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European criminal law is explained as a multi-level field of law, in which the European Union has a normative influence on substantive criminal law, criminal procedure and on the co-operation between Member States. This book aims to analyse the contours of the emerging criminal justice system of the European Union and to present a coherent picture of the legislation enacted and the case law on European Union level and its influence on national criminal law and criminal procedure, with specific attention for the position of the accused.
Among the topics and questions covered in this book are the following: What does mutual recognition mean in the context of the European Arrest Warrant? How can European Union law be invoked by an accused standing trial in a national criminal proceeding? When is the Charter of Fundamental Freedoms applicable in national criminal proceedings? These and other pertinent questions are dealt with on the basis of an in-depth analysis of the case law of the Court of Justice and legislation. In addition, the book challenges the reader to assess the mutual influence of Union law and national criminal law respectively and explains how Union law will usually prevail although national criminal law still remains relevant.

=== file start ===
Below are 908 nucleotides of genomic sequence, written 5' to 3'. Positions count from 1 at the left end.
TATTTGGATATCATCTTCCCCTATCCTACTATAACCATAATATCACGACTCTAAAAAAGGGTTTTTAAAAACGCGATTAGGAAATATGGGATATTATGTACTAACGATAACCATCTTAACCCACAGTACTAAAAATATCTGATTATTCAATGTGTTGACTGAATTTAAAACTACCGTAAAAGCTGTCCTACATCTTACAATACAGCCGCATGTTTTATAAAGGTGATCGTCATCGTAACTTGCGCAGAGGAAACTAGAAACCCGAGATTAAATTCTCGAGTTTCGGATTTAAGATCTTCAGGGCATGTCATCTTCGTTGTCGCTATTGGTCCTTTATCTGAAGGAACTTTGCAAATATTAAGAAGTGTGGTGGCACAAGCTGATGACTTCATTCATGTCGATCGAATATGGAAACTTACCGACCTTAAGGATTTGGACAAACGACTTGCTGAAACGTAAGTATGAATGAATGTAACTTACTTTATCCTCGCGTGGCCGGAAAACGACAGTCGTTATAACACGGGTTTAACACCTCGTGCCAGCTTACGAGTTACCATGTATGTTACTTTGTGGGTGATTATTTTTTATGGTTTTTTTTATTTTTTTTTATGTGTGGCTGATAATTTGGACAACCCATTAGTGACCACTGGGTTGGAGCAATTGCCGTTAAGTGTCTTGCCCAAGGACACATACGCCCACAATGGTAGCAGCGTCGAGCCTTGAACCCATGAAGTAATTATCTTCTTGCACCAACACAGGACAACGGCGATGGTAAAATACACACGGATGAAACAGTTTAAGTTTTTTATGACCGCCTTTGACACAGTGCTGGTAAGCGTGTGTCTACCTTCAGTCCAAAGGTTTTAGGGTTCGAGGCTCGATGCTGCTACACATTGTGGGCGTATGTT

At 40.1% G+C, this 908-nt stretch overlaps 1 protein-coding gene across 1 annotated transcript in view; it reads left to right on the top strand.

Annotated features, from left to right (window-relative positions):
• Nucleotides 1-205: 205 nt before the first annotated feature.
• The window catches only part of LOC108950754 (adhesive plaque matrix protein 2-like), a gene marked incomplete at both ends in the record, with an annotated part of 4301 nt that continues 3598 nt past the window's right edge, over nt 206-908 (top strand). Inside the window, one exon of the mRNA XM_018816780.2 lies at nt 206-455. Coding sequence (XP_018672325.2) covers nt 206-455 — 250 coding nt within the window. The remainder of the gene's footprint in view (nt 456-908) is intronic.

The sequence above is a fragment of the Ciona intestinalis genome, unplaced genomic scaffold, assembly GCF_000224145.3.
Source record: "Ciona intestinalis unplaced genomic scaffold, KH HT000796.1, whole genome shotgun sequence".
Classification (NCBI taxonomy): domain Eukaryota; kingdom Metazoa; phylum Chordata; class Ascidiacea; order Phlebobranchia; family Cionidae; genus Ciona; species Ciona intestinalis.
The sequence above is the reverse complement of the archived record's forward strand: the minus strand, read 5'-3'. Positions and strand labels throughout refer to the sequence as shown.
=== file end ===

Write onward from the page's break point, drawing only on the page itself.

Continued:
The book is unique in the wealth of court decisions and legal instruments it covers. This makes European Criminal Law an invaluable source for every European and criminal lawyer (be they practitioner, academic or student). This third updated and extended edition fully covers the transitionary period of the Treaty of Lisbon as well as all other developments up to and including autumn 2015.